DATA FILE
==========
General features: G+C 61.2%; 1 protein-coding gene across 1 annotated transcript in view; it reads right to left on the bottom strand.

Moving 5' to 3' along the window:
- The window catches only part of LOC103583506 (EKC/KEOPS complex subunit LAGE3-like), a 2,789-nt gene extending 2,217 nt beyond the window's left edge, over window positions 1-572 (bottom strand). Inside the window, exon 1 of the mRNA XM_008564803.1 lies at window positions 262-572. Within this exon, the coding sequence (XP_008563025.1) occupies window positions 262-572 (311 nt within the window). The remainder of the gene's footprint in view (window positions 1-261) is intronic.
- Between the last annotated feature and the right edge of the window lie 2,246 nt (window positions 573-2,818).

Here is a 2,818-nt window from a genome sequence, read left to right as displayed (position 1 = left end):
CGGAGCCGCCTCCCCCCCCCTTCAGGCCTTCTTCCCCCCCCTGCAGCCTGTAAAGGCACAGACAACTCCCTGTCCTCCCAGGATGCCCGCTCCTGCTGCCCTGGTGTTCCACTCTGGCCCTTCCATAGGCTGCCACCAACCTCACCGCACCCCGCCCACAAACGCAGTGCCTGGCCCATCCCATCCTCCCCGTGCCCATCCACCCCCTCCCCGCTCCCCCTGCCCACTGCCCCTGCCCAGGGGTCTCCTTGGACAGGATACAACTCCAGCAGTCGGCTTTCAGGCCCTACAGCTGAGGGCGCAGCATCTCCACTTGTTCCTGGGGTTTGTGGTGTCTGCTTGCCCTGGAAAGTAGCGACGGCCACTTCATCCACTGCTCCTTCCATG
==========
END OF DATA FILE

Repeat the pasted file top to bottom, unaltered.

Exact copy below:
General features: G+C 61.2%; 1 protein-coding gene across 1 annotated transcript in view; it reads right to left on the bottom strand.

Moving 5' to 3' along the window:
- The window catches only part of LOC103583506 (EKC/KEOPS complex subunit LAGE3-like), a 2,789-nt gene extending 2,217 nt beyond the window's left edge, over window positions 1-572 (bottom strand). Inside the window, exon 1 of the mRNA XM_008564803.1 lies at window positions 262-572. Within this exon, the coding sequence (XP_008563025.1) occupies window positions 262-572 (311 nt within the window). The remainder of the gene's footprint in view (window positions 1-261) is intronic.
- Between the last annotated feature and the right edge of the window lie 2,246 nt (window positions 573-2,818).

Here is a 2,818-nt window from a genome sequence, read left to right as displayed (position 1 = left end):
CGGAGCCGCCTCCCCCCCCCTTCAGGCCTTCTTCCCCCCCCTGCAGCCTGTAAAGGCACAGACAACTCCCTGTCCTCCCAGGATGCCCGCTCCTGCTGCCCTGGTGTTCCACTCTGGCCCTTCCATAGGCTGCCACCAACCTCACCGCACCCCGCCCACAAACGCAGTGCCTGGCCCATCCCATCCTCCCCGTGCCCATCCACCCCCTCCCCGCTCCCCCTGCCCACTGCCCCTGCCCAGGGGTCTCCTTGGACAGGATACAACTCCAGCAGTCGGCTTTCAGGCCCTACAGCTGAGGGCGCAGCATCTCCACTTGTTCCTGGGGTTTGTGGTGTCTGCTTGCCCTGGAAAGTAGCGACGGCCACTTCATCCACTGCTCCTTCCATG